Former US-Based Kenyan Builds Mother a Stunning Sh30 Million Mansion Despite Challenge
A Kenyan female engineer says she sacrificed herself to build her mother a Sh30 million mansion in Eldoret, Uasin Gishu County.
Michelle Boit studied chemical engineering at Texas Tech University in the US and graduated in 2008. She had hoped her parents would travel to the US to witness their daughter being granted the power to read and write.
Her dad missed the big occasion after he was denied a visa but they agreed he would visit her in the US once she settled at work. Unfortunately, the man passed away before the dream came true.
Being the first-born, Michelle had sworn to take care of her parents and siblings and the passing of her father did not change that.
“I had told myself that as soon as I finish school and find a job, I would take care of my parents. I didn’t want them to suffer in their old age,” she said in an interview with People Daily.
In 2014, Michelle moved back to Kenya after securing a job at Tallow Oil in Kenya, becoming the first African Petroleum engineer. She did not waste time as she immediately began making plans to build her mother a house.
Michelle asked her mother to sketch the kind of house she wanted and she only upgraded the draft to be a modern style.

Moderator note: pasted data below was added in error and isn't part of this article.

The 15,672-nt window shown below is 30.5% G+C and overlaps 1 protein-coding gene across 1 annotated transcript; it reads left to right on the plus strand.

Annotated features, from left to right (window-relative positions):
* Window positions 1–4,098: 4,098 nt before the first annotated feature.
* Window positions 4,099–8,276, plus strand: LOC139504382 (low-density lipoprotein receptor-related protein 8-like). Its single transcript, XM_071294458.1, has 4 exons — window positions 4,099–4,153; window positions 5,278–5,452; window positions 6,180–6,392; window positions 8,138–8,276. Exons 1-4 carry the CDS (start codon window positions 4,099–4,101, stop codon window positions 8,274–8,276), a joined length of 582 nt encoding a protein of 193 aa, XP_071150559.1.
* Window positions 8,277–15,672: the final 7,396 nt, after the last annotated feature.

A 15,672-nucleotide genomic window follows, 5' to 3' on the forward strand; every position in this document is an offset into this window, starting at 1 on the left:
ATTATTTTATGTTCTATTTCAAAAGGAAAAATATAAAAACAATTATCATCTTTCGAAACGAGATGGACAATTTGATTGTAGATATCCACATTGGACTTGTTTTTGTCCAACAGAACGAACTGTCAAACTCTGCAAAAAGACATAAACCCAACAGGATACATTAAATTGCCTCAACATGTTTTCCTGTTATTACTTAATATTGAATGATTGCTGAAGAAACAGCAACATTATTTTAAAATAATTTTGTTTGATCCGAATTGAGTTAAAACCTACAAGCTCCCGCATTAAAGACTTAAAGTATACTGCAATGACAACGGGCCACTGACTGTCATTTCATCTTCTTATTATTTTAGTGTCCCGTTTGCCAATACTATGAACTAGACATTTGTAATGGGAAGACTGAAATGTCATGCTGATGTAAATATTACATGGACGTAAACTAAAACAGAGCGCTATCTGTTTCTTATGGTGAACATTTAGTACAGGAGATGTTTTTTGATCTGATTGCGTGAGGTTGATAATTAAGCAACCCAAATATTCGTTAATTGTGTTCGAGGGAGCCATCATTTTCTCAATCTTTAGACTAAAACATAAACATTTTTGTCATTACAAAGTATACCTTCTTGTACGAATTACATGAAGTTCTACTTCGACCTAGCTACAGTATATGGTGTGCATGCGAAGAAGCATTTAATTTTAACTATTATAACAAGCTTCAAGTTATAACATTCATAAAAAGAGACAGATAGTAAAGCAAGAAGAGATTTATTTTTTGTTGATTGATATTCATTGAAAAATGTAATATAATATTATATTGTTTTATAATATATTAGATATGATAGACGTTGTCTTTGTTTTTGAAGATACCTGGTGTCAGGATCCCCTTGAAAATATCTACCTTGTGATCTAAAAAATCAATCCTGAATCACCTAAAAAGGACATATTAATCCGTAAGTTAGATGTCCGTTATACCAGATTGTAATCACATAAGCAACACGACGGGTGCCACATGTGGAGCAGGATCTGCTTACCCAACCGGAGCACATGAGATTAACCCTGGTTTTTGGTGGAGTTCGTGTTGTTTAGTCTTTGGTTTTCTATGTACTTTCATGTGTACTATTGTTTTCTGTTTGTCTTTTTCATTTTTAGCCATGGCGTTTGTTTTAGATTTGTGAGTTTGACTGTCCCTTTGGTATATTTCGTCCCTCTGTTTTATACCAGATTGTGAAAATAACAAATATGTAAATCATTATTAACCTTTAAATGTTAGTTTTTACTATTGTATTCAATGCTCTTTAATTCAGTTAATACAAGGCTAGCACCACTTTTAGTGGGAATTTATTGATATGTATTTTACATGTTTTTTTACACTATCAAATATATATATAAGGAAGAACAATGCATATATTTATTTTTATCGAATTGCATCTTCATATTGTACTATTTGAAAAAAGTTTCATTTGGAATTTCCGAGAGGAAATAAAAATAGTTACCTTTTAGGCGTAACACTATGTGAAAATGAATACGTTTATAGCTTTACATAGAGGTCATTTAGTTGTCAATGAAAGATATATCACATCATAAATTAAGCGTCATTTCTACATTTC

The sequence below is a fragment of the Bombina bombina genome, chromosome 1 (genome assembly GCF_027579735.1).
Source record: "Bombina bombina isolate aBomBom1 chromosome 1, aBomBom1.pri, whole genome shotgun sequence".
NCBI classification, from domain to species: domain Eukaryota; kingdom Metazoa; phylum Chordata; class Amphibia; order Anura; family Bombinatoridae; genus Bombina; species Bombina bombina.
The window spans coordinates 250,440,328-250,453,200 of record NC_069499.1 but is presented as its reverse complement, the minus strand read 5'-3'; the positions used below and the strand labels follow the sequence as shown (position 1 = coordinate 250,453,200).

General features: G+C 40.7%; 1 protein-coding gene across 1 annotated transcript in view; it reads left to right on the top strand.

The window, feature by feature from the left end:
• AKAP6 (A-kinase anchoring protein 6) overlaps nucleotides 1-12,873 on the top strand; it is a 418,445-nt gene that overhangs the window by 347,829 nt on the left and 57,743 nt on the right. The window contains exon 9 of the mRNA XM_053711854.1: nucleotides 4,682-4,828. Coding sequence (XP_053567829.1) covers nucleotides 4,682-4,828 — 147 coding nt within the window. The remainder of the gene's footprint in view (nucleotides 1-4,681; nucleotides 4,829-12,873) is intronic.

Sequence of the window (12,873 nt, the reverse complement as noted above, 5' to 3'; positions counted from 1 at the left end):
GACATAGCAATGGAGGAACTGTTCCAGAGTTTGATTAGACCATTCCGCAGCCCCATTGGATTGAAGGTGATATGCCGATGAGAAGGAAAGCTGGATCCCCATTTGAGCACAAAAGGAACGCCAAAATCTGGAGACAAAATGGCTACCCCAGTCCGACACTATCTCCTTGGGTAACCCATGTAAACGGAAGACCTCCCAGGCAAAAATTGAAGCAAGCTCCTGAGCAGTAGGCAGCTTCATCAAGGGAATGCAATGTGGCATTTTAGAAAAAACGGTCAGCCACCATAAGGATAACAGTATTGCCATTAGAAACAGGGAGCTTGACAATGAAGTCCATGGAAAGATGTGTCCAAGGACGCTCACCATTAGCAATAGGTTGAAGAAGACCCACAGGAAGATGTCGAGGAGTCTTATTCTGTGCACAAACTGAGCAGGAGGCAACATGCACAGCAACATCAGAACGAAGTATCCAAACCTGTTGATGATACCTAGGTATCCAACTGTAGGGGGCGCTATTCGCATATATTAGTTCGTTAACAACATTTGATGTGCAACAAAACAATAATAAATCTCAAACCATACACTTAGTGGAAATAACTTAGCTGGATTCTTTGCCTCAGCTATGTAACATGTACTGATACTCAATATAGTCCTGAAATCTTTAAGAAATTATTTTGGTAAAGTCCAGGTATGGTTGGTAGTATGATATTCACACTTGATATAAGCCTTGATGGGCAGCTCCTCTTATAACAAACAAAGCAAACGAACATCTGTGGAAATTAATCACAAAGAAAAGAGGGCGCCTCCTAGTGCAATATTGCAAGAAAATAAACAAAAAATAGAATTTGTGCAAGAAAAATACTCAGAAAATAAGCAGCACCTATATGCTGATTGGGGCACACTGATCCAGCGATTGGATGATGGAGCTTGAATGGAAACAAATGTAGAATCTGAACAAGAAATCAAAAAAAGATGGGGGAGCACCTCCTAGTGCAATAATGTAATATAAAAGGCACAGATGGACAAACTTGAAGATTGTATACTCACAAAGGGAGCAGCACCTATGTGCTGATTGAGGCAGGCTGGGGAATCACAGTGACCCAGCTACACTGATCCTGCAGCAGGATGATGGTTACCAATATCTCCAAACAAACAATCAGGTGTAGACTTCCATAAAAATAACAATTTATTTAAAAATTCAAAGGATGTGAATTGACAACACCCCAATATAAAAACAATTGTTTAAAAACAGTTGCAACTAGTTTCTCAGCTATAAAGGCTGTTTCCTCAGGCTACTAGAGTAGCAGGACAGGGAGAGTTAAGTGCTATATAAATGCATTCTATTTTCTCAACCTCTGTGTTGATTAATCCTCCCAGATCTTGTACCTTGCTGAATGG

“She wanted a closed verandah, but since it was supposed to be a big house and was in her own compound, I did an open patio. I also made the rooms bigger,” she said.
As expected, Michelle admits the construction of the house was not easy as it cost her both money and time. She struggled to find a legit contractor and was also forced to make frequent trips to Eldoret to monitor construction works.
“Being an engineer, I held my mother’s hands and told her that we would build the house together,” said Michelle.
“The arrangement was hectic as I would travel to and from Eldoret to ensure that everything went just right,” she added.
At some point, contractors disappointed Michelle and she opted to buy materials and only pay them for labor.
In 2018, the construction was temporarily stopped after the family traveled to the US to attend Michelle’s graduation ceremony for her master’s degree. It was further delayed after Michelle’s mother got sick soon after they returned from the US and was admitted ICU for four weeks.
“I stopped everything to look care of her. It was mentally, emotionally, physically, and financially draining,” Michelle said.
The construction resumed seven months later as Michelle had to first recover financially and emotionally. The family finally moved in on August 1st this year after holding a thanksgiving ceremony where they invited a priest to bless the home.
“I built it as a legacy, for memories and for generations to come. I am also teaching my children to be independent as I don’t want to extremely rely on them financially when I’m old— maybe just their emotional support.”
“I want to break that cycle where the children have to take care of their parents as an obligation,” said Michelle.